ΧΑΡΙΣΆΜΕΝΟς Κ.Τ.Λ.] after having granted to us, i.e. forgiven, etc. This blotting out of our whole debt of sin was necessarily prior to the συνεζωοπ. ὑμᾶς σὺν αὐτῷ. By the fact, namely, that He remitted to us all the sins which we had committed (πάντα τὰ παραπτ.), the causa efficiens of the being (eternally) dead was done away. Comp. Chrysostom: τὰ παραπτώματα, ἃ τὴν νεκρότητα ἐτοίει. This ΧΑΡΙΣΆΜΕΝΟς Κ.Τ.Λ. is the appropriation of the reconciliation on the part of God, which believers experienced when they believed and were baptized; the objective expiatory act through the death of Christ had preceded, and is described in Colossians 2:14.
ἡμῖν] applies to believers generally. This extension, embracing himself in common with others, is prepared for by καὶ ὑμᾶς, but could not have been introduced, if χαρισάμ. κ.τ.λ. had been conceived as synchronous with συνεζωοπ., in which case Paul must logically have used ὑμῖν (not ἡμῖν), as the reading is in B א** Vulg. Hilary. On χαρίζεσθαι, comp. 2 Corinthians 2:10; 2 Corinthians 12:13; Ephesians 4:32. On the subject-matter: 2 Corinthians 5:19 ff.
 This applies also in opposition to Hofmann, who takes ver. 13 likewise as a continuation of the description of God given in τοῦ ἐγείρ. αὐτὸν ἐκ νεκρ., and therein makes the apostle guilty of a clumsy change of construction, viz. that he intended to make συζωοποιήσαντος follow, but, because this word would have been “inconvenient” after νεκροὺς ὄντας κ.τ.λ., exchanged it for an independent sentence. But συζωοποιήσαντος would have been inserted without any inconvenience whatever: on the contrary, it would only have expressed the alleged idea conformably to the construction clearly and definitely. The comparison of Colossians 1:26 is unsuitable. Holtzmann follows substantially the view of Hofmann, but regards the change of structure as the result of dictation. There is no change of structure in the passage at all.
 God is the subject of συνεζωοποίησεν, not Christ (Ewald and the older expositors); for God has raised up Christ, and God is, according to the present context (it is different in Colossians 3:13), the forgiver of sins, and has brought about the remission of sins through the ἱλαστήριον of Christ (ver. 14). Hence also it is not to be written σ. αὑτῷ (with the aspirate). Just as God was obviously the acting subject in περιετμήθητε, in συνταφέντες, and in συνηγέρθ., so also He is introduced in the same character emphatically in ver. 12, and remains so till the close of ver. 15.
 Quite correlative is the conception of the ζωή as eternal life, which the righteous man already has, although he has still in prospect the glorious perfection of it in the future αἰών.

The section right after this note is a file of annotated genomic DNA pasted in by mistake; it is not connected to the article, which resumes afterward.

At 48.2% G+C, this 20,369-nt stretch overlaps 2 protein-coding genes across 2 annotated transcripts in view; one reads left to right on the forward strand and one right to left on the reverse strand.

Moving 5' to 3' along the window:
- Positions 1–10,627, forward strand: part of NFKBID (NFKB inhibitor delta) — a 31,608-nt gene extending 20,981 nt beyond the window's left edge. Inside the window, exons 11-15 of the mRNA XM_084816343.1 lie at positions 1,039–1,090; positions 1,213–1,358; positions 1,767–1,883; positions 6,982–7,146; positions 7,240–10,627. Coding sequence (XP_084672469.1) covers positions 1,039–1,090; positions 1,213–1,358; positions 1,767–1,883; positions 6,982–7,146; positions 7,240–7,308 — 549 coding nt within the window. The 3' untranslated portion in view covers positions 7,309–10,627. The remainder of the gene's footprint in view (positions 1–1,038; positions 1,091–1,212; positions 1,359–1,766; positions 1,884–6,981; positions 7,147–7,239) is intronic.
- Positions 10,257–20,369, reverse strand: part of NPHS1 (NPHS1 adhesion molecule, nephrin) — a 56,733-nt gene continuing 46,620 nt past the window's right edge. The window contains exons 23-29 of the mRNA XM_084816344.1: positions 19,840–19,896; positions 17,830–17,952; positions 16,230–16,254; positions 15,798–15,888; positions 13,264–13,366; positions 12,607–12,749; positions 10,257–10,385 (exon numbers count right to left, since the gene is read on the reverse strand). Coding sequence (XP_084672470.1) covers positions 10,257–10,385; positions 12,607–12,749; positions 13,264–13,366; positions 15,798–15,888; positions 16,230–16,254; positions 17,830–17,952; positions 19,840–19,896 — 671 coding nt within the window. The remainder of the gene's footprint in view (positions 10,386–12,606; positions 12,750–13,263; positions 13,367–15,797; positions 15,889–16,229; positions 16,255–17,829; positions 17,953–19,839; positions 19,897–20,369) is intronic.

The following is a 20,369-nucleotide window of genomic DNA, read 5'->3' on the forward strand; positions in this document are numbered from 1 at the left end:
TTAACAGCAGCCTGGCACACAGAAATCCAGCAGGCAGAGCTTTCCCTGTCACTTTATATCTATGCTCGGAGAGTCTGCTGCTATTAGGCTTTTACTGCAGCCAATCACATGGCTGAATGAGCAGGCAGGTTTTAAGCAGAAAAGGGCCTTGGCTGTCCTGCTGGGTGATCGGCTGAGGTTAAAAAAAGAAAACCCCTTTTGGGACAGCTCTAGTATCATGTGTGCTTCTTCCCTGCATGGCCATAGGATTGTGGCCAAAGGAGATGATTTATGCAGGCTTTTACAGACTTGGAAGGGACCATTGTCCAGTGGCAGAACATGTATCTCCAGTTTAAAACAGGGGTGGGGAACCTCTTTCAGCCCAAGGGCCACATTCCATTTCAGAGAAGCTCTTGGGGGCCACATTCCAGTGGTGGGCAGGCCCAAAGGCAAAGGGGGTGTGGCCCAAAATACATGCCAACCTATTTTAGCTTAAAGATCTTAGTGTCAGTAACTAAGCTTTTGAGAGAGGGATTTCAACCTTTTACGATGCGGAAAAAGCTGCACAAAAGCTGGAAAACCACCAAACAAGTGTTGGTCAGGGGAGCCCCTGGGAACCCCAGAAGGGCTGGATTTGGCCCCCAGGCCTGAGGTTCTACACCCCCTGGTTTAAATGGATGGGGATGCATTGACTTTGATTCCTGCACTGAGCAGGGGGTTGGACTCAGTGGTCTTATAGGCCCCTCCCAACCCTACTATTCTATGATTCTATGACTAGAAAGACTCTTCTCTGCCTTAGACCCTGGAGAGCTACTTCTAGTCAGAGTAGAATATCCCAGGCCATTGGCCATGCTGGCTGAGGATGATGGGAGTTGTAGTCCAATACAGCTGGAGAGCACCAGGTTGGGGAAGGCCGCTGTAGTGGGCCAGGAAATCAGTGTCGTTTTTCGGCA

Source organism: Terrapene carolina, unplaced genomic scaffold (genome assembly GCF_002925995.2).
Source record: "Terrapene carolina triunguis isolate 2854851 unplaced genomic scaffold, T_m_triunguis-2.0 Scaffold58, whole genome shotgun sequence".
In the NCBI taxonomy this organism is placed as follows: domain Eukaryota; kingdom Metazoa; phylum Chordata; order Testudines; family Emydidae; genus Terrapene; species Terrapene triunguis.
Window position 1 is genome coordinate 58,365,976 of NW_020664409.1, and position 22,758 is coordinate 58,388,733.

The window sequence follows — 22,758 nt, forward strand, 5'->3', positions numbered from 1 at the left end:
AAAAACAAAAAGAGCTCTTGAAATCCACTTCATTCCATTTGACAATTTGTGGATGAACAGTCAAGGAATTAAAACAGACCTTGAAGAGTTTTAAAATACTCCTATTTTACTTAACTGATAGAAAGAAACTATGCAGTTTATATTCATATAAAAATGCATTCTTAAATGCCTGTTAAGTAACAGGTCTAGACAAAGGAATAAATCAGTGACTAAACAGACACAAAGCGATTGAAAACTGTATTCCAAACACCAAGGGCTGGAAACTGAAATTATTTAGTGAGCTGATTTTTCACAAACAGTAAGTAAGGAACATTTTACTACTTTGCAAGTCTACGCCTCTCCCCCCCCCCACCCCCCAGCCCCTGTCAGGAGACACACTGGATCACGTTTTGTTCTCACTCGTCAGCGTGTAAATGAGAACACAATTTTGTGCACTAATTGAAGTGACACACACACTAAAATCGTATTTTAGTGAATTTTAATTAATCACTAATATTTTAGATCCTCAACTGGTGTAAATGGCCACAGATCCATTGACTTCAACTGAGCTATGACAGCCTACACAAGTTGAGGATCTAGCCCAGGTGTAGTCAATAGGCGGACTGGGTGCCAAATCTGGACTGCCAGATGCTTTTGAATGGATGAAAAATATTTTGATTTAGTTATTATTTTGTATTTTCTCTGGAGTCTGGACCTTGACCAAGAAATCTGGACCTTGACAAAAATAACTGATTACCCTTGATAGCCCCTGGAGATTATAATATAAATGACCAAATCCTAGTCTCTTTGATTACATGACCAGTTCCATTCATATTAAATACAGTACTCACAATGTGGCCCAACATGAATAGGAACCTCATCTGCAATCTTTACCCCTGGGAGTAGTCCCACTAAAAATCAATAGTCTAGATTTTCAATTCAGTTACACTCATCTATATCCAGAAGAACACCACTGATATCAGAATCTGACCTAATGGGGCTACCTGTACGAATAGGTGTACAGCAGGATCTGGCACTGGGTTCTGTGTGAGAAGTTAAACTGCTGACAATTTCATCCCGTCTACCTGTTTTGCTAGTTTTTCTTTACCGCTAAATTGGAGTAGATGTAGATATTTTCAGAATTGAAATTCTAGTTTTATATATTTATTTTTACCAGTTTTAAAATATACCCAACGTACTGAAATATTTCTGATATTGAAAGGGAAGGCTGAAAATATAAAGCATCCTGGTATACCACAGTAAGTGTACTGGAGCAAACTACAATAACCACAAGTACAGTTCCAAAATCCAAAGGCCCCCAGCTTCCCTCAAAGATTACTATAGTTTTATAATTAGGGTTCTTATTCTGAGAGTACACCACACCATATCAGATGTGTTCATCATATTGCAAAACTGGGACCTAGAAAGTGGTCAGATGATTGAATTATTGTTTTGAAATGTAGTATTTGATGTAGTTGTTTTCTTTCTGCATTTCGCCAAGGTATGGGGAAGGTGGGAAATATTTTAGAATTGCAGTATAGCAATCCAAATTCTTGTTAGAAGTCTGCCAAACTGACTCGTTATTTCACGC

The ἐν is not repeated before τῆ ἀκροβ. because the two elements coupled by καί are conceived together so as to form the single idea of unconversion; Kühner, II. 1, p. 476. This applies also in opposition to Holtzmann, p. 156.
 Not specially to Jewish Christians (Hofmann, who discovers here the same idea that is expressed in Hebrews 9:15, and makes a new period begin with χαρισάμενος), since Paul does not express a contrast with the Gentile-Christians, but very often passes from the second person, which refers to the readers, to the first, in which he, in accordance with the sense and connection, continues the discourse from the standpoint of the common Christian consciousness. Comp. Colossians 1:12; Galatians 4:5-6; Ephesians 2:1; Ephesians 2:4, et al.; Winer, p. 539 [E. T. 725]. Nor does the idea of the figurative χειρόγραφον, which Hofmann urges, by any means require such a limitation—which there is nothing to indicate—of the ἡμῖν embracing himself and others.
Blotting out the handwriting of ordinances that was against us, which was contrary to us, and took it out of the way, nailing it to his cross;Colossians 2:14. The participle, which is by no means parallel and synchronous with χαρισάμενος in Colossians 2:13, or one and the same with it (Hofmann), is to be resolved as: after that He had blotted out, etc. For it is the historical divine reconciling act of the death of Christ that is meant, with which χαρισάμενος κ.τ.λ. cannot coincide, since that work of reconciliation had first to be accomplished before the χαρίζεσθαι κ.τ.λ. could take place through its appropriation to believers.
ἐξαλείφειν] is to be left quite in its proper signification, as in Acts 3:19, Revelation 3:5; Revelation 7:17; Revelation 21:4, and frequently in LXX. and Apocrypha, since the discourse has reference to something written, the invalidating of which is represented in the sensuous form of blotting out, even more forcibly than by διαγράφειν (to score out; see Ruhnken, ad Tim. p. 81). Comp. Plat. Rep. p. 386 C, p. 501 B: ἐξαλείφοιεν … πάλιν ἐγγράφοιεν, Ep. 7, p. 342 C: τὸ ζωγραφούμενόν τε καὶ ἐξαλειφόμενον, Dem. 468. 1 in reference to a law: εἰ χρὴ τοῦτον ἐξαλεῖψαι, Xen. Hell. ii. 3. 51; Lucian, Imag. 26; Eur. Iph. A. 1486. Comp. Valckenaer, ad Act. iii. 19.